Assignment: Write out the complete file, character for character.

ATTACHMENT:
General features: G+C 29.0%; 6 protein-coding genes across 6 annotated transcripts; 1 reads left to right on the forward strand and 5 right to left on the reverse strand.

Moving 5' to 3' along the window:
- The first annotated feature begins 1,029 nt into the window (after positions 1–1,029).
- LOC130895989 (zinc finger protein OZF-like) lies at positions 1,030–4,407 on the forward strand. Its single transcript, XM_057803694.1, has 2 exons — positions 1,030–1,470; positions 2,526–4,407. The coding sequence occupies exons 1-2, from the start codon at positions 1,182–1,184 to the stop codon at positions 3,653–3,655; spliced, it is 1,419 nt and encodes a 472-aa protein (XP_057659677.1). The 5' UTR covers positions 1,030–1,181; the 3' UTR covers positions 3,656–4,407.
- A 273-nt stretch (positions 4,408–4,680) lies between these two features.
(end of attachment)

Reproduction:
General features: G+C 29.0%; 6 protein-coding genes across 6 annotated transcripts; 1 reads left to right on the forward strand and 5 right to left on the reverse strand.

Moving 5' to 3' along the window:
- The first annotated feature begins 1,029 nt into the window (after positions 1–1,029).
- LOC130895989 (zinc finger protein OZF-like) lies at positions 1,030–4,407 on the forward strand. Its single transcript, XM_057803694.1, has 2 exons — positions 1,030–1,470; positions 2,526–4,407. The coding sequence occupies exons 1-2, from the start codon at positions 1,182–1,184 to the stop codon at positions 3,653–3,655; spliced, it is 1,419 nt and encodes a 472-aa protein (XP_057659677.1). The 5' UTR covers positions 1,030–1,181; the 3' UTR covers positions 3,656–4,407.
- A 273-nt stretch (positions 4,408–4,680) lies between these two features.